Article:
The Horse Dealer's Daughter by D. H. Lawrence

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Themes and Meanings

(Comprehensive Guide to Short Stories, Critical Edition)

The story occupies itself with D. H. Lawrence ’s major theme, the difference between what he called “mental consciousness” and “blood consciousness.” The characters are first introduced with this theme in mind. The brothers, “callous” but cowed by failure, are revealed as lacking that crucial tension: Joe is in a “stupor of downfall,” “a subject animal now”; Fred Henry is “not master of the situations of life” despite his mastery of horses; Malcolm is “the baby of the family,” “looking aimlessly.” All have a “sullen, animal pride,” and after years of living a brutal and coarse life, fathering illegitimate children with women of “bad reputations,” they lack Mabel’s “blood consciousness,” her ability to see the situation and respond deeply to it. Fergusson, whose “slight Scotch accent” foreshadows the severe repression he later reveals, represents “mental consciousness,” which has all the power of logic and science, but which cannot by itself...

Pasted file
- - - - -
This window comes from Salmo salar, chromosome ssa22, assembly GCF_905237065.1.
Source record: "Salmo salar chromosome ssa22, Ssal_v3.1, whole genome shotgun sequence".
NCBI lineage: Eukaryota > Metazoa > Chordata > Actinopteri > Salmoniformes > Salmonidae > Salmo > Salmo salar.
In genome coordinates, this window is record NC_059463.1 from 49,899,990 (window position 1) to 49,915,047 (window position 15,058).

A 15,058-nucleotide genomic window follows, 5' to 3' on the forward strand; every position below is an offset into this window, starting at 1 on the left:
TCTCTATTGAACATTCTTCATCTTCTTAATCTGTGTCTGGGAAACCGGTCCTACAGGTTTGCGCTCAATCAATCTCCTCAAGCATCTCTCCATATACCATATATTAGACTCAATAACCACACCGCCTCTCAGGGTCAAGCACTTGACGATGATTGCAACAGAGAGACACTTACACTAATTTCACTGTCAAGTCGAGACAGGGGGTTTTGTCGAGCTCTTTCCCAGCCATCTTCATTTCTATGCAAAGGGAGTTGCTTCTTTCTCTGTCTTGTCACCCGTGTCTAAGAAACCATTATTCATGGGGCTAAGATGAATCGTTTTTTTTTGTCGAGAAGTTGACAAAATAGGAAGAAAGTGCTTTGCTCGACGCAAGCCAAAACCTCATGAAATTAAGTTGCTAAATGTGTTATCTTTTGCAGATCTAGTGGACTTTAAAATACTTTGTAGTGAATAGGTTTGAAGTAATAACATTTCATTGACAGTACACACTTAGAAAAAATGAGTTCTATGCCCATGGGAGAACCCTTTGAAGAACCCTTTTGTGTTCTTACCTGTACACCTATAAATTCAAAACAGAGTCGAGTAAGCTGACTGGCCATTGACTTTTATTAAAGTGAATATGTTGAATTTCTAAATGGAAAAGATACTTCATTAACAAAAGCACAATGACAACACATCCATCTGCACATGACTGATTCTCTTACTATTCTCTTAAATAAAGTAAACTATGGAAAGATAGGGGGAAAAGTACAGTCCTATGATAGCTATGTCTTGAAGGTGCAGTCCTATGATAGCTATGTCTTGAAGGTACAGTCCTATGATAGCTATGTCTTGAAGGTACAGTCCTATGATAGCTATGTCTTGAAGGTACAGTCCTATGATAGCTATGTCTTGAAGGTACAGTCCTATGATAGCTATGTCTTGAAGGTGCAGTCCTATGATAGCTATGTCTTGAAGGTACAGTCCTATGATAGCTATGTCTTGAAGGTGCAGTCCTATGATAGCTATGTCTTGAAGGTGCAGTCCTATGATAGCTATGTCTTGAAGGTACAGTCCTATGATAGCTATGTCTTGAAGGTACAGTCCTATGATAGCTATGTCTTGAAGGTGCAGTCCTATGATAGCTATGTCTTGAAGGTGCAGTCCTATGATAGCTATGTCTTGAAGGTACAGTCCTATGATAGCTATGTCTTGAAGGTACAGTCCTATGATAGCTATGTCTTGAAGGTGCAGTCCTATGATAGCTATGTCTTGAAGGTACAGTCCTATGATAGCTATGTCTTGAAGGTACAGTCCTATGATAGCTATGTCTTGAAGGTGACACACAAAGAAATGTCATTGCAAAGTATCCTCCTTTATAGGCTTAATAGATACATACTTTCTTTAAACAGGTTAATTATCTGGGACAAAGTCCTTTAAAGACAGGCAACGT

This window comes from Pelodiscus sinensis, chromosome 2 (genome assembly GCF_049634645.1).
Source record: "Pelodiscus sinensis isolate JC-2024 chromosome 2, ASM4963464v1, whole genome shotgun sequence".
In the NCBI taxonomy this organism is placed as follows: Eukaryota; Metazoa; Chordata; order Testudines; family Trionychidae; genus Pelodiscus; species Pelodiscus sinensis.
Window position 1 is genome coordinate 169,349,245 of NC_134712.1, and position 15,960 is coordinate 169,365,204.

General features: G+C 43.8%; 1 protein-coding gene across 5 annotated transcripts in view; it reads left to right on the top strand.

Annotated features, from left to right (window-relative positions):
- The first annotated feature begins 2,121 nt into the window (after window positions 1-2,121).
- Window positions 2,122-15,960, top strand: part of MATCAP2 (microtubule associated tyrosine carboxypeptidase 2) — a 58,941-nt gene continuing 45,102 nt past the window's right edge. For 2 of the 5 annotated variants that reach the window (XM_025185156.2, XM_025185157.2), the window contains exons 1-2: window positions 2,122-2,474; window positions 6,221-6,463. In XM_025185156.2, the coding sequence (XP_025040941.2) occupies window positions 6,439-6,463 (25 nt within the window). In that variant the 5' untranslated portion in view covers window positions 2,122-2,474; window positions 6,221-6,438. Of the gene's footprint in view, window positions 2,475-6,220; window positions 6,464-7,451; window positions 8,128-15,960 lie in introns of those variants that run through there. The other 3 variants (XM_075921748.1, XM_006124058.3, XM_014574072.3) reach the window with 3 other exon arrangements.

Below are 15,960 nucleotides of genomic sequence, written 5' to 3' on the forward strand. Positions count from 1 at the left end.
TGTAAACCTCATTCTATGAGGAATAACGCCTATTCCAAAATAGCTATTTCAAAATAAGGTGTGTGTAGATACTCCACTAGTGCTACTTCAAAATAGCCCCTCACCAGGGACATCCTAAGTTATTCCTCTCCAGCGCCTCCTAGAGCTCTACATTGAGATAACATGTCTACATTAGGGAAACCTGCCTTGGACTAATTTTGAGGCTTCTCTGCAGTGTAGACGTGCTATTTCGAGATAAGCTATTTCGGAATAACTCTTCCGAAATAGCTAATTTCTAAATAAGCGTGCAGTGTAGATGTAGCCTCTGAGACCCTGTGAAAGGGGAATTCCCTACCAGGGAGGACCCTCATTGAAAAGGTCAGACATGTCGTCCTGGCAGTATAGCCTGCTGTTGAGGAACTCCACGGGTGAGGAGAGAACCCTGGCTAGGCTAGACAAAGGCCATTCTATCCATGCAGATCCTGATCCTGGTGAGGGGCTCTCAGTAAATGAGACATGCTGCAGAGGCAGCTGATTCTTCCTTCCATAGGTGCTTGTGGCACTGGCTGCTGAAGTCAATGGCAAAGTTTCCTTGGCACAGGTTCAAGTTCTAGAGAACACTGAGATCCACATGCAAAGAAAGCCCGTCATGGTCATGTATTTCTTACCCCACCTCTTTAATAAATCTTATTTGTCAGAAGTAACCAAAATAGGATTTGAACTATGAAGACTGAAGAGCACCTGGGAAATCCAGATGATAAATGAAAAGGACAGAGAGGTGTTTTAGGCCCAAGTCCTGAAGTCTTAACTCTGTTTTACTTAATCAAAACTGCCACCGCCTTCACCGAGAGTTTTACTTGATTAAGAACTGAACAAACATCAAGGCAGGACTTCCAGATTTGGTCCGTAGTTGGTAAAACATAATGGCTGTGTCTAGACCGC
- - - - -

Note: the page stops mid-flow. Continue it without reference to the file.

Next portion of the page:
(The entire section is 325 words.)